UM negotiated the fine down to $395,000 and paid it off in 2020.
John Clune, a lawyer described by the Washington Post as “one of the legal system’s most well-known advocates for victims of sexual assault, particularly on college campuses,” said Missoula has made strides in handling sexual assault, but women still make decisions about whether to report with the community’s history in mind.
“The reality is Missoula doesn’t have any of the challenges in law enforcement that we don’t have everywhere else in the country,” said Clune, of the Colorado firm Hutchinson, Black and Cook. “Missoula PD (Police Department) has done a lot of good work on sexual assault. The County Attorney’s Office does a lot of great work on sexual assaults. But if you followed the Jordan Johnson case, if you read ‘Missoula,’ these things are on the frontal lobe of survivors when they consider whether or not they should report. So it’s understandable.”
Research shows sexual violence is about somebody imposing their will upon somebody else without the person being able to do anything about it.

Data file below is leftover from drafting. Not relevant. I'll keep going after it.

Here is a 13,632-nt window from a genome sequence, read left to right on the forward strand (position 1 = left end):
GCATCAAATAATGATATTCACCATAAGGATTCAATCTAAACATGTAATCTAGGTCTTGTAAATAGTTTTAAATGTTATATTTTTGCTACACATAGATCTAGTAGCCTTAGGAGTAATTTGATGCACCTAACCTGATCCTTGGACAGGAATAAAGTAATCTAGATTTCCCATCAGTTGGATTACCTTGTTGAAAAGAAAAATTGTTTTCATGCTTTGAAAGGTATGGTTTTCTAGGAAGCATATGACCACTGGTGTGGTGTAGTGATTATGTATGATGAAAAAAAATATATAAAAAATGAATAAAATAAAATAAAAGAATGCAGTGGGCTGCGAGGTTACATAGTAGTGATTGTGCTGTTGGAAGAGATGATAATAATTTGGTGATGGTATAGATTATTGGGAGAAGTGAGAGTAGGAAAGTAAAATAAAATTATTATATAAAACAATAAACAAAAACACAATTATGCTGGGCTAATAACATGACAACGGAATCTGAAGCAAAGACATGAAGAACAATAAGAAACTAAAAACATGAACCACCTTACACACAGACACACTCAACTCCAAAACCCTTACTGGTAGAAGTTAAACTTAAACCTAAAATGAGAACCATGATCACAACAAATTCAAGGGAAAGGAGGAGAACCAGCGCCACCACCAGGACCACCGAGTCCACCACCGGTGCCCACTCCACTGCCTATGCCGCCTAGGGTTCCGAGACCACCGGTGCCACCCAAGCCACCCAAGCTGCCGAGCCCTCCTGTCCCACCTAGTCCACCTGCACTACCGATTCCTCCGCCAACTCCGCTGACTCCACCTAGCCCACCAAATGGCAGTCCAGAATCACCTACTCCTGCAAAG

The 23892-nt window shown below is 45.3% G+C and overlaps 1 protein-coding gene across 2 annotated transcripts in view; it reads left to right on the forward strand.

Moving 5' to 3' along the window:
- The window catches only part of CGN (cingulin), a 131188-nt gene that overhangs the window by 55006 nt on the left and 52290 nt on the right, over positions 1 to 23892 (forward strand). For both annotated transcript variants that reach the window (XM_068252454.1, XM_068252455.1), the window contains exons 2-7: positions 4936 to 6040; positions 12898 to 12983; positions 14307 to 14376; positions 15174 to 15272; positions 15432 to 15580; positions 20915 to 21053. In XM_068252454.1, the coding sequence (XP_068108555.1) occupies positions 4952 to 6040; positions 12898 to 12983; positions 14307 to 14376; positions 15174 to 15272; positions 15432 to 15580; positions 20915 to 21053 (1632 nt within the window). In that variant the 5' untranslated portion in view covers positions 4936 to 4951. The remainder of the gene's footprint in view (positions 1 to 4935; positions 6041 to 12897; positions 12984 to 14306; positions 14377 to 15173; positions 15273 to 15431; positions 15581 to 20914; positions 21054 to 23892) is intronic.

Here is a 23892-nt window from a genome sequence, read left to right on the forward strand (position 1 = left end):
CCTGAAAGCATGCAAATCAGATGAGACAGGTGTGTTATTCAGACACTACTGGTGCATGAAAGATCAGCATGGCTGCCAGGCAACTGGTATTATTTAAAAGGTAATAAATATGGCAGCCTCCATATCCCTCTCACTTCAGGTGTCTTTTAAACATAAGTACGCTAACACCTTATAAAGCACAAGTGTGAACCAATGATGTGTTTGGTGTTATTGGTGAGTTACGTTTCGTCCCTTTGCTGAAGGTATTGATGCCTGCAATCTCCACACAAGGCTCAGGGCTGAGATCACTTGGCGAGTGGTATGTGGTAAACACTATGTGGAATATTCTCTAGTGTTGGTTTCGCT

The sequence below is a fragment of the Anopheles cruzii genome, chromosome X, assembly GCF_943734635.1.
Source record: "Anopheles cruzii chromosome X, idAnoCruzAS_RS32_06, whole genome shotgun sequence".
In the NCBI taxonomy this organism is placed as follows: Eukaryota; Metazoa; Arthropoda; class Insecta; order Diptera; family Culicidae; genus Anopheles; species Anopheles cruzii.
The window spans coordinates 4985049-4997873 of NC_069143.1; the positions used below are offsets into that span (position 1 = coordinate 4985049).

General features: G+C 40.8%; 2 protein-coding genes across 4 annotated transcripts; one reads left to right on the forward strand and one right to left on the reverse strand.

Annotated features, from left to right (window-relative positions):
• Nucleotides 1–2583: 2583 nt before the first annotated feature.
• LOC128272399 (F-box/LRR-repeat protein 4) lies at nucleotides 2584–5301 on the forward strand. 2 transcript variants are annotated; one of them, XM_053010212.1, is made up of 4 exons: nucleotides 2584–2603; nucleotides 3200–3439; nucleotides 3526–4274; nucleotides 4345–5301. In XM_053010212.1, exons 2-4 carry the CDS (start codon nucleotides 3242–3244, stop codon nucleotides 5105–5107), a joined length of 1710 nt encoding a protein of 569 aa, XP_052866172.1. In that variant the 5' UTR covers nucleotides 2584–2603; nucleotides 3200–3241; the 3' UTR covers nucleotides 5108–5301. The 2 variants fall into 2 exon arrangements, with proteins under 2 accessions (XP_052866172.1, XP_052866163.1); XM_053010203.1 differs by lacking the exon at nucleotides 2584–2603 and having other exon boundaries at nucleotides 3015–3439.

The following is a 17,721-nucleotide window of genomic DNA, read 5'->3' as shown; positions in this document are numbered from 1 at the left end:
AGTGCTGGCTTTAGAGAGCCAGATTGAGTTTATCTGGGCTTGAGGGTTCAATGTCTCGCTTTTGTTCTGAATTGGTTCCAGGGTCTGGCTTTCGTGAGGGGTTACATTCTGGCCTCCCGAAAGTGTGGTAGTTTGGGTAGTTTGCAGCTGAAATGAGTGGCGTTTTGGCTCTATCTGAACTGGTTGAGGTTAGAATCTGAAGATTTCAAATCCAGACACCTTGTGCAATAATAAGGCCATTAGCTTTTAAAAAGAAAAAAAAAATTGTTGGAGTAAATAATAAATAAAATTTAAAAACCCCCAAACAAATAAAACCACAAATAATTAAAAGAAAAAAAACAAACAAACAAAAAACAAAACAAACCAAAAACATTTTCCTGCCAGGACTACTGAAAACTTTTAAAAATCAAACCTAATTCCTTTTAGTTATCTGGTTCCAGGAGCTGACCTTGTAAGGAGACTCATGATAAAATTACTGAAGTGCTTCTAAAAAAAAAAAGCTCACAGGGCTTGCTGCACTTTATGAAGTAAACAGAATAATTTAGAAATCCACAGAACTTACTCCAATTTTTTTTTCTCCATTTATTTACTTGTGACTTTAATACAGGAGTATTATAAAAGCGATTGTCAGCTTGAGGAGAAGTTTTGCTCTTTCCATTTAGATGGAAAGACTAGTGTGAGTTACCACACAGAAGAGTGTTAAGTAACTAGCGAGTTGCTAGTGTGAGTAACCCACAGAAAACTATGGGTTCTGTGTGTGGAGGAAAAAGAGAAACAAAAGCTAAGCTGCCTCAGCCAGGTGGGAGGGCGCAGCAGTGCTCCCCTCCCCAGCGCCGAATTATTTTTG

“So there’s this element of loss of control over their own existence, over their own body, that is central to recovering from sexual assault,” Clune said as to why many women do not report assaults to law enforcement authorities. “So what survivors almost across the board want to do in the aftermath is be able to take control back of their lives or their bodies.”
He said talking to the police sounds to most survivors like the worst way of dealing with that loss of control: “It can be terrifying … The idea of turning over your worst experience of your life over to people who are going to take it and run with it without you having a lot of input is about the last thing a survivor wants to do.”
‘It’s a boys’ club’
Once upon a time, Robichaud said she held the law school administration and faculty members in high regard. She praised some faculty members, including ones who have served as confidantes for students. But now, not the leadership.
“I had them on a pedestal,” Robichaud said. “And I thought, ‘Wow, these are really smart people.’ And I wanted to impress them, and I wanted to be like them. So that’s why everything that has happened in the last year and a half has been so disappointing to me. I expected more.”